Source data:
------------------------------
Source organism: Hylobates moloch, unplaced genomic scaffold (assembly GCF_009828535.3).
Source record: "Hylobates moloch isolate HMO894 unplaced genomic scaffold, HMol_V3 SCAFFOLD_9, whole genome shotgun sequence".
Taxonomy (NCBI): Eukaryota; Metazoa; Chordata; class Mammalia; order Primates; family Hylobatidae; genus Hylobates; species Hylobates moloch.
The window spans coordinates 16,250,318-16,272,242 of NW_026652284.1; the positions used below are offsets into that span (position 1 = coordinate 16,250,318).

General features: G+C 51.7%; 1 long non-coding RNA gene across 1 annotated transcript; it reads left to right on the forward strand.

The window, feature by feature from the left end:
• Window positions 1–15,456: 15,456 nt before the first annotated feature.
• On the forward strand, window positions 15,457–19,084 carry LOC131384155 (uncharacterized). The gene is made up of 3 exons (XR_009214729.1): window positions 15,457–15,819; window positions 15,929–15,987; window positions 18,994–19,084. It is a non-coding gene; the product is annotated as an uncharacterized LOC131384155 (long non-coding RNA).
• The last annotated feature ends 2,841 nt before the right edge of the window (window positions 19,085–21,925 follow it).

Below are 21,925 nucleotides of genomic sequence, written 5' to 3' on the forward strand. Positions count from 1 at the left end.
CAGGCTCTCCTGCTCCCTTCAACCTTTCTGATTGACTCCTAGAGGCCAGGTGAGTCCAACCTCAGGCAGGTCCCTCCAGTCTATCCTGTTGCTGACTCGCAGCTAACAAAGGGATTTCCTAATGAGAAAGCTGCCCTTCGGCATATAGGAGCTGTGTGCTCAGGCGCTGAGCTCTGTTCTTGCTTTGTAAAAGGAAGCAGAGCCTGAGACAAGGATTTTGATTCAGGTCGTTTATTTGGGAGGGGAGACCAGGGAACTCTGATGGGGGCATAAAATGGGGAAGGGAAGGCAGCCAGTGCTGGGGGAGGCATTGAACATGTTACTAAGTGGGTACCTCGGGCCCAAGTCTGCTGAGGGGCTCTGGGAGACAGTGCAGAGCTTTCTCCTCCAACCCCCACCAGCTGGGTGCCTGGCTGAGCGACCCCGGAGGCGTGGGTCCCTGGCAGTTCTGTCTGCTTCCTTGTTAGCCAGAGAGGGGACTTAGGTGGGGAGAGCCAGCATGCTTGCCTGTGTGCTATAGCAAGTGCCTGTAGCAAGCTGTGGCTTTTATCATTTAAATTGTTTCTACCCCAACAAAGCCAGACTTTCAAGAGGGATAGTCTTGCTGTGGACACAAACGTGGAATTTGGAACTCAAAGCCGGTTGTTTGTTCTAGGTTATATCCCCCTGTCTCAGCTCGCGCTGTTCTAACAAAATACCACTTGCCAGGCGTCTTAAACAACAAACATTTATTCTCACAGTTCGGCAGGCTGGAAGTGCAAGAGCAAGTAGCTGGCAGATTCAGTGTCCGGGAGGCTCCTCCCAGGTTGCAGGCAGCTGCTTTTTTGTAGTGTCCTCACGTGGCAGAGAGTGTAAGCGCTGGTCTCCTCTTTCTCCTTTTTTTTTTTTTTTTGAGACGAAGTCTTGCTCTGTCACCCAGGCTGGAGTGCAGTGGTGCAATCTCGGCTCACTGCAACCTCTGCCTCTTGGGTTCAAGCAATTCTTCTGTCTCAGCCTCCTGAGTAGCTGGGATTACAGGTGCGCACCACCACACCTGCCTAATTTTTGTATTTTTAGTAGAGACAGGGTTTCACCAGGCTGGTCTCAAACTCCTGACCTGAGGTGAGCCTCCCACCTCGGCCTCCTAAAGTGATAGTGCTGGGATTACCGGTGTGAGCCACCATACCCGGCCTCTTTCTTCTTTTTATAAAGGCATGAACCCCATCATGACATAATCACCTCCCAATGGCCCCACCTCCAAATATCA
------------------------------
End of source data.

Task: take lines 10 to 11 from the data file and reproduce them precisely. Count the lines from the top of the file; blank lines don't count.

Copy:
Below are 21,925 nucleotides of genomic sequence, written 5' to 3' on the forward strand. Positions count from 1 at the left end.
CAGGCTCTCCTGCTCCCTTCAACCTTTCTGATTGACTCCTAGAGGCCAGGTGAGTCCAACCTCAGGCAGGTCCCTCCAGTCTATCCTGTTGCTGACTCGCAGCTAACAAAGGGATTTCCTAATGAGAAAGCTGCCCTTCGGCATATAGGAGCTGTGTGCTCAGGCGCTGAGCTCTGTTCTTGCTTTGTAAAAGGAAGCAGAGCCTGAGACAAGGATTTTGATTCAGGTCGTTTATTTGGGAGGGGAGACCAGGGAACTCTGATGGGGGCATAAAATGGGGAAGGGAAGGCAGCCAGTGCTGGGGGAGGCATTGAACATGTTACTAAGTGGGTACCTCGGGCCCAAGTCTGCTGAGGGGCTCTGGGAGACAGTGCAGAGCTTTCTCCTCCAACCCCCACCAGCTGGGTGCCTGGCTGAGCGACCCCGGAGGCGTGGGTCCCTGGCAGTTCTGTCTGCTTCCTTGTTAGCCAGAGAGGGGACTTAGGTGGGGAGAGCCAGCATGCTTGCCTGTGTGCTATAGCAAGTGCCTGTAGCAAGCTGTGGCTTTTATCATTTAAATTGTTTCTACCCCAACAAAGCCAGACTTTCAAGAGGGATAGTCTTGCTGTGGACACAAACGTGGAATTTGGAACTCAAAGCCGGTTGTTTGTTCTAGGTTATATCCCCCTGTCTCAGCTCGCGCTGTTCTAACAAAATACCACTTGCCAGGCGTCTTAAACAACAAACATTTATTCTCACAGTTCGGCAGGCTGGAAGTGCAAGAGCAAGTAGCTGGCAGATTCAGTGTCCGGGAGGCTCCTCCCAGGTTGCAGGCAGCTGCTTTTTTGTAGTGTCCTCACGTGGCAGAGAGTGTAAGCGCTGGTCTCCTCTTTCTCCTTTTTTTTTTTTTTTTGAGACGAAGTCTTGCTCTGTCACCCAGGCTGGAGTGCAGTGGTGCAATCTCGGCTCACTGCAACCTCTGCCTCTTGGGTTCAAGCAATTCTTCTGTCTCAGCCTCCTGAGTAGCTGGGATTACAGGTGCGCACCACCACACCTGCCTAATTTTTGTATTTTTAGTAGAGACAGGGTTTCACCAGGCTGGTCTCAAACTCCTGACCTGAGGTGAGCCTCCCACCTCGGCCTCCTAAAGTGATAGTGCTGGGATTACCGGTGTGAGCCACCATACCCGGCCTCTTTCTTCTTTTTATAAAGGCATGAACCCCATCATGACATAATCACCTCCCAATGGCCCCACCTCCAAATATCA